A severe diaper rash is not unusual in 2-year-olds. Symptoms are annoying and painful, making both diaper modifications and playtime uncomfortable for your toddler. Due to the fact that it can lead to infections if not dealt with properly, it is vital to understand what causes a severe diaper rash and how you can treat and avoid it.
Severe diaper rash is a condition that causes the skin of your 2-year-old’s bottom to erupt in a fiery, red rash. This rash frequently spreads to other spots in the diaper area, consisting of the scrotum, penis, vaginal area or labia. The rash is often itchy, scaly and patchy. In addition, ulcers, pimples, blisters or sores filled with pus often develop on the skin. The skin is many times so irritated that it bleeds.
Severe diaper rash develops when your 2-year-old’s diaper area is exposed to too much moisture and not enough fresh air. This generally happens if your baby’s diaper is not altered often enough and her skin becomes irritated by the feces and urine in her diaper. In addition, the chemicals or ingredients in disposable diapers and wipes often aggravate your baby’s skin, causing a severe diaper rash. Yeast infections or bacterial infections likewise activate severe rashes on the buttocks and genitals.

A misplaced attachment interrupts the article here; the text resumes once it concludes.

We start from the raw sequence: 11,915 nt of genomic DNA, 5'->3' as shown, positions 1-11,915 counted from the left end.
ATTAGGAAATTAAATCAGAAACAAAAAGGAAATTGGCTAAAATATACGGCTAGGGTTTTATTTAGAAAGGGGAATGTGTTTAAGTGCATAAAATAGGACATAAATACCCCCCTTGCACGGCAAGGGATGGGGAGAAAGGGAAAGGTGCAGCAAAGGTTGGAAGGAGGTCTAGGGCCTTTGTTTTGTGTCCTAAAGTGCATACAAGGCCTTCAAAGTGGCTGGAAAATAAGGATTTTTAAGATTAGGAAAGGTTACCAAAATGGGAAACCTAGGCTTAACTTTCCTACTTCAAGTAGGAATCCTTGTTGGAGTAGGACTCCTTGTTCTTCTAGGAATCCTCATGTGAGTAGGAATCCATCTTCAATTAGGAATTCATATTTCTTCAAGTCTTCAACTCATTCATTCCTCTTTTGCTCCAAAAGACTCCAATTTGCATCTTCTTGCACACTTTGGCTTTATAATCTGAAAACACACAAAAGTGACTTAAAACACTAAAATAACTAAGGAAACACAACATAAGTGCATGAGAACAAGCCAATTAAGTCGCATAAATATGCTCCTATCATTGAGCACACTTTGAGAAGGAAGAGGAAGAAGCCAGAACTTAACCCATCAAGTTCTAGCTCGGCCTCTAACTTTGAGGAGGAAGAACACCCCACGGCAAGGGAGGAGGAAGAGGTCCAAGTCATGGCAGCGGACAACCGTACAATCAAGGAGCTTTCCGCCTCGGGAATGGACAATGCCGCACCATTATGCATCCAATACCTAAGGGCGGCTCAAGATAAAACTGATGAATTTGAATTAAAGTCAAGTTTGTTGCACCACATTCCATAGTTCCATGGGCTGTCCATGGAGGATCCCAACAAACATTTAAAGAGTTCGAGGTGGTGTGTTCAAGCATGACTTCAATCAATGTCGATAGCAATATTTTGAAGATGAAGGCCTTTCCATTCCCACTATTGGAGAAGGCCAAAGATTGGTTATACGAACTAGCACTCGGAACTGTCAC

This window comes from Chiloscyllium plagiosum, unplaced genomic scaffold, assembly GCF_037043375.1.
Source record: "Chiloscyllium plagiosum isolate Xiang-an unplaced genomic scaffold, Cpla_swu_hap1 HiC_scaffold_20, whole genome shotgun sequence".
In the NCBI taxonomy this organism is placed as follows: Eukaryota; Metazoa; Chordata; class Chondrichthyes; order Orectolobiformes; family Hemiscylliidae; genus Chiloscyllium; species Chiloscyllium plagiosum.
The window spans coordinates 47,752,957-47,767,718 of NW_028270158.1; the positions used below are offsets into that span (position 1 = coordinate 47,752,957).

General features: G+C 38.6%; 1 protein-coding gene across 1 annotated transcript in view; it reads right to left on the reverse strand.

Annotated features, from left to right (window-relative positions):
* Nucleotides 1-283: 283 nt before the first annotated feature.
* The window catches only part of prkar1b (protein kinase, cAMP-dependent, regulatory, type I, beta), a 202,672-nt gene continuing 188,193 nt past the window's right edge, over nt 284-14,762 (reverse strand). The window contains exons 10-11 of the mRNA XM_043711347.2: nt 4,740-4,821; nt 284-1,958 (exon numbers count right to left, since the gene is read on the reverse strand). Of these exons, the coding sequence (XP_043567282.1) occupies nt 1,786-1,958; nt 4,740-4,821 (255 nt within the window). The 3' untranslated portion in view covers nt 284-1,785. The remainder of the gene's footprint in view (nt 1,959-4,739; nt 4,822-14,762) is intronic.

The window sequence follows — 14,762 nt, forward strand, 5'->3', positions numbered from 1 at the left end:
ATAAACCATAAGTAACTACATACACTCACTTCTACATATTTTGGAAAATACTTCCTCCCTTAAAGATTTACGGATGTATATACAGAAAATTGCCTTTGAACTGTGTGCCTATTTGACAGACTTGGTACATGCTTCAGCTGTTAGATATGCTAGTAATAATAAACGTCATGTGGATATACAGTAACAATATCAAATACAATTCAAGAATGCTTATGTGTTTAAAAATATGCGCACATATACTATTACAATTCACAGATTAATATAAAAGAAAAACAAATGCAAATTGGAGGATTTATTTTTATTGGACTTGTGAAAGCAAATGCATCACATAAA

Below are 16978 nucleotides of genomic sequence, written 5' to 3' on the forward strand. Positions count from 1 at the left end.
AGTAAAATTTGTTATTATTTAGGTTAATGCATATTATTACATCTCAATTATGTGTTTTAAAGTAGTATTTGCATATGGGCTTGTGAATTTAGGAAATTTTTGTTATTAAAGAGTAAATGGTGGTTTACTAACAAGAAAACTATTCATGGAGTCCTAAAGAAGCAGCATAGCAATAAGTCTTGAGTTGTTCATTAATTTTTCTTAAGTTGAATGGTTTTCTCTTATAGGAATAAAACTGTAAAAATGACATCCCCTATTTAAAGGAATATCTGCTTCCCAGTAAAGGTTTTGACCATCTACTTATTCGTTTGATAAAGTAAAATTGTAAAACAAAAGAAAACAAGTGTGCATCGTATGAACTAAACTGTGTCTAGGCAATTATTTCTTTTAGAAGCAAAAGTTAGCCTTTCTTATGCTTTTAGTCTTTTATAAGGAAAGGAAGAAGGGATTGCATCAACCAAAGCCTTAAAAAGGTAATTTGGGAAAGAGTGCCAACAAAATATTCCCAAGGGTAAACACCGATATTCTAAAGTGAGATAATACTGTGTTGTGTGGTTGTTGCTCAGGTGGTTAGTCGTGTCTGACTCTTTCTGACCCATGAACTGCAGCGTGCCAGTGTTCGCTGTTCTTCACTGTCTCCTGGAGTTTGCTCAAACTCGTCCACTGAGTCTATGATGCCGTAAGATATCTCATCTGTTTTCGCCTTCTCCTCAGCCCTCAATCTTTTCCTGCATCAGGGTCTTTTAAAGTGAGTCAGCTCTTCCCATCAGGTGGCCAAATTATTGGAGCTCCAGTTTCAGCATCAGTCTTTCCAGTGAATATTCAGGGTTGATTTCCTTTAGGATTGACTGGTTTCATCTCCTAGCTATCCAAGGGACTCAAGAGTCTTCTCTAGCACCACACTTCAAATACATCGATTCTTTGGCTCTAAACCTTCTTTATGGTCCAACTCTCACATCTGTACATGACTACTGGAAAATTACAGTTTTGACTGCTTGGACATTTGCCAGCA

Clean your 2-year-old’s bottom with a washrag and cool water. Lay a few towels or water resistant pads around and allow your child to have fun with a bare butt for 10 minutes or longer. Rub a diaper rash cream which contains zinc oxide onto the affected area to relieve and treat the rash. Call your doctor if your baby’s rash does not subside within 3 days. He can recommend a steroid cream or antifungal medication to treat the rash if needed.
Change your 2-year-old’s diaper often– a minimum of every three hours. Avoid a severe diaper rash from returning by cleaning your baby’s diaper area with cotton balls dipped in water or a wet washcloth at every diaper change. This is specifically effective if your baby’s skin is sensitive to the scents, chemicals or alcohol in wipes. Apply a zinc oxide ointment or oil jelly at every diaper change to avoid the skin from becoming inflamed.
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